- The Washington Times - Wednesday, November 18, 2009

Americans don’t want to shoulder the cost of President Obama’s health care overhaul themselves, strongly preferring that the rich should pay for it.

That’s the finding from a new Associated Press poll, and it could be a boost for House Democrats, who have already voted to tax upper-income people to fund their sweeping remake of the U.S. medical system. Their plan, narrowly approved earlier this month, would extend coverage to millions of uninsured Americans.

The poll, conducted by Stanford University with the nonpartisan Robert Wood Johnson Foundation, found survey participants sour on other ways of paying for the health overhaul that is being considered in Congress.

The unpopular options include taxing insurers on the high-value coverage packages derided by President Obama and Democrats as “Cadillac plans.” That approach, being weighed in the Senate, is one of the few proposals in any congressional legislation that analysts say would help rein in the nation’s health expenditures while bringing in new funds. But the idea has come under fire from organized labor and has little support in the House.

Lawmakers also are looking at levying new taxes on insurance companies, drug companies and medical-device makers. But the only approach that got majority support in the Associated Press poll was a tax on the wealthiest Americans.

The House bill would impose a 5.4 percent income-tax surcharge on individuals making more than $500,000 a year and households making more than $1 million.

“You know, I mean, why not? If they have that much money, it should be taxed,” said Mary Pat Rondthaler, 60, of Menlo Park, Calif. “It isn’t the same way that the guy making $21,000 is.”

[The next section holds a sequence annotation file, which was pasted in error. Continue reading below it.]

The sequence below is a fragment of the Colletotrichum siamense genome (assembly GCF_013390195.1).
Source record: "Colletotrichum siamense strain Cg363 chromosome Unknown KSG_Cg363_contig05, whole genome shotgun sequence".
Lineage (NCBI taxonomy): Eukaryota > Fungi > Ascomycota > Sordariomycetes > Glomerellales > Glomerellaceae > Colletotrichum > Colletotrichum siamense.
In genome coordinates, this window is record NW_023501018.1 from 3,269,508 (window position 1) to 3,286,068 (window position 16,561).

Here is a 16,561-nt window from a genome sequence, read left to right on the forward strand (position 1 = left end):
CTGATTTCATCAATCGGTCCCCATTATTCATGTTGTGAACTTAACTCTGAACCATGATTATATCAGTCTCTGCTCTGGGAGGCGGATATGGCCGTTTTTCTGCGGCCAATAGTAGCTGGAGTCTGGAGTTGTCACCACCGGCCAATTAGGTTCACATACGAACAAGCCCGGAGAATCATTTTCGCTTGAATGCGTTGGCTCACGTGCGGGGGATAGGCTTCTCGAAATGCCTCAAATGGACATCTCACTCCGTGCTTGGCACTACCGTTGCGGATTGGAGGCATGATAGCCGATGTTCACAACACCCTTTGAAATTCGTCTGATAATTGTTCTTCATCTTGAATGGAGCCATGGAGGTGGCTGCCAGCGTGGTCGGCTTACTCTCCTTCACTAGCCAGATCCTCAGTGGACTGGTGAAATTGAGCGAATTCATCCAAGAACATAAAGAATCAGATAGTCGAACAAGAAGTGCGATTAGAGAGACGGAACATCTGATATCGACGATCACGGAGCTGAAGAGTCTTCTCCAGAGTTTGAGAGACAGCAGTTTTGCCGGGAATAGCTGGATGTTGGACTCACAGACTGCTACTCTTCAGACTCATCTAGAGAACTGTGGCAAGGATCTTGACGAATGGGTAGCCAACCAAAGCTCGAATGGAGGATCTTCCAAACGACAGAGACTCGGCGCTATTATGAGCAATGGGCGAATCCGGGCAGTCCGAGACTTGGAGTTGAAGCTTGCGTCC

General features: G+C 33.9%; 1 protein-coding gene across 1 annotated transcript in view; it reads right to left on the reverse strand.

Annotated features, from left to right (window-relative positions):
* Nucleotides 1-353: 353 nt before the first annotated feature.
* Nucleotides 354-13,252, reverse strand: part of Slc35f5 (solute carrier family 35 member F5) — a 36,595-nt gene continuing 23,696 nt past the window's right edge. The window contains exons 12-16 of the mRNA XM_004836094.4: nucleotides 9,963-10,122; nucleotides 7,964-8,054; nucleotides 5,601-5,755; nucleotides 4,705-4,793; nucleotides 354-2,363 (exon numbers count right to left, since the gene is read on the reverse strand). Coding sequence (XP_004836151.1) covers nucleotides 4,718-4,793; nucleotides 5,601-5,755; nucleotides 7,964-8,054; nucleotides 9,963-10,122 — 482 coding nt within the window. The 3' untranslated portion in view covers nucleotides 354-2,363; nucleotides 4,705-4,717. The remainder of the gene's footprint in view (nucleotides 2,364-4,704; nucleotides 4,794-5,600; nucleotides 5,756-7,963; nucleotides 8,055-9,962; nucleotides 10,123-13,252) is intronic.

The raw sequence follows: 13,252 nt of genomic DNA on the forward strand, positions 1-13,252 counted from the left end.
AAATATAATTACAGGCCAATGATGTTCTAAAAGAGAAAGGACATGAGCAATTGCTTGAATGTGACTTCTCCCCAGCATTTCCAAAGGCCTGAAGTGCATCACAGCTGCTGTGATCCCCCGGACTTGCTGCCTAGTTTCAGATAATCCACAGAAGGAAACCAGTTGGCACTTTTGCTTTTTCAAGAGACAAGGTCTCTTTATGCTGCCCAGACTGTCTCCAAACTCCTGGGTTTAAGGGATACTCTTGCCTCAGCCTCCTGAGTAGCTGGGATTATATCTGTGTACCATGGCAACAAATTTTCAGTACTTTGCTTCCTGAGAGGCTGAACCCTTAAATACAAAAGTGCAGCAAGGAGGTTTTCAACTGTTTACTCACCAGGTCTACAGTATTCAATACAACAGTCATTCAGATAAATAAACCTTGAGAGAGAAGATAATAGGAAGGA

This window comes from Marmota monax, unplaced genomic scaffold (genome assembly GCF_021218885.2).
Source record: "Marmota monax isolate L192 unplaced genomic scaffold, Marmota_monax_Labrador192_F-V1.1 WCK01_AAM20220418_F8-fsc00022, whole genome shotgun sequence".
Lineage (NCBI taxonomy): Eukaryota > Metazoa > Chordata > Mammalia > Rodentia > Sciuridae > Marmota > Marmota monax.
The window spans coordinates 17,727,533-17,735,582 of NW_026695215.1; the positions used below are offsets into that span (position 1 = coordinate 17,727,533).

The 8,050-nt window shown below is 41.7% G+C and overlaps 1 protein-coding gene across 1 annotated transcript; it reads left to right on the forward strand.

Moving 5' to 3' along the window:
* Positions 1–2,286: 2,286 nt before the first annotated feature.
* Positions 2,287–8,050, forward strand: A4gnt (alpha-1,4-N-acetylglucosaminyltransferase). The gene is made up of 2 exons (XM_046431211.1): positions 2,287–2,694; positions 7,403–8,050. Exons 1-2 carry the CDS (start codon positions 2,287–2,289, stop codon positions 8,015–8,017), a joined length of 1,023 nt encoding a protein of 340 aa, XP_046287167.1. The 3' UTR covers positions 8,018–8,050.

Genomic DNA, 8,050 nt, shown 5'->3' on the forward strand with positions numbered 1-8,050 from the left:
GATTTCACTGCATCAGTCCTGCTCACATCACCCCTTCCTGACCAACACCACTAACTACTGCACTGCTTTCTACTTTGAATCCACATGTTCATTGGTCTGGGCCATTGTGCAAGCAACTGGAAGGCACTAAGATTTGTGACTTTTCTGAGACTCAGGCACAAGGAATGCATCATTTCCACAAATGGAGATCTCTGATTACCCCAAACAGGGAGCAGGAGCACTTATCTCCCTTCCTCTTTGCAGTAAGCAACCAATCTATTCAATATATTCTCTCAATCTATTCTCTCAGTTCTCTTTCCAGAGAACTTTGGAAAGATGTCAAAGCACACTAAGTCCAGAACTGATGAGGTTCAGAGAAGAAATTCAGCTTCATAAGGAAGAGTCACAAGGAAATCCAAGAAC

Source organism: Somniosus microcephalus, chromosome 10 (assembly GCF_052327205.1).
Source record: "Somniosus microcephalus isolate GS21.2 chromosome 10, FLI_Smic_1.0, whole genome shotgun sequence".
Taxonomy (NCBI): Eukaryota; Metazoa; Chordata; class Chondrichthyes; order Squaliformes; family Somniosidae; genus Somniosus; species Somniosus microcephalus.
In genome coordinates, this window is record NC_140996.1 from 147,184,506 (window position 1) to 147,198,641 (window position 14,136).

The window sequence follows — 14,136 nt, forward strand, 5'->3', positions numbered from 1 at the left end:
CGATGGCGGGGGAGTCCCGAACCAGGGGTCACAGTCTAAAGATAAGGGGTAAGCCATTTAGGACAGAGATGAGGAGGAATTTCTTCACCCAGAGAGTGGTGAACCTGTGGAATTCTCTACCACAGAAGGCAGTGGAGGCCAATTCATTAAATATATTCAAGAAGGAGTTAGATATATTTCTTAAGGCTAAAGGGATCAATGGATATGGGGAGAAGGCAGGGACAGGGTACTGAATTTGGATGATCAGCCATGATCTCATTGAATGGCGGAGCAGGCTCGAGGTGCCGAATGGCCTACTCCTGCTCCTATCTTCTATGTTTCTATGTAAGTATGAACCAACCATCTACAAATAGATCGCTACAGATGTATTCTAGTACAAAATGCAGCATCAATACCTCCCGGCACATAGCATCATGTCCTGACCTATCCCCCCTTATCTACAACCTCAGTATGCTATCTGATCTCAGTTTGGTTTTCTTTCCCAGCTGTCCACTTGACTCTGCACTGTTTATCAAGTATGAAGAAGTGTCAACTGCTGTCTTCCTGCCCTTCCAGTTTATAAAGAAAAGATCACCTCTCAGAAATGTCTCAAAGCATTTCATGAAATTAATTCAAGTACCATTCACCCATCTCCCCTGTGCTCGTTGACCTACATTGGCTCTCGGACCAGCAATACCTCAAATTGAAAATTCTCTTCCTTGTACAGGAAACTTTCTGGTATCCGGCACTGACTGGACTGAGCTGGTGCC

Not everyone agreed.

“They earn their money. And they shouldn’t have to pay for somebody else. It doesn’t seem fair,” said Emerson Wilkins, 62, of Powder Springs, Ga.

Overall, the poll found the public split on Congress’ health care plans. In response to some questions, participants said the current system needed to be changed, but they also voiced concerns about the impact on their own pocketbooks, preferring to push any new costs onto wealthier Americans.

For example, 77 percent said the cost of health care in the United States was higher than it should be, and 74 percent favored the broad goal of reducing the amount of money paid by patients and their insurers. But 49 percent said any changes made by the government probably would cause them to pay more for health care. Thirty-two percent said it wouldn’t change what they pay, and just 12 percent said they thought they would end up paying less.

The poll was based on telephone interviews with 1,502 adults from Oct. 29 to Nov. 8. It has a margin of error of 2.5 percentage points. The interviews were conducted by GfK Roper Public Affairs and Media.

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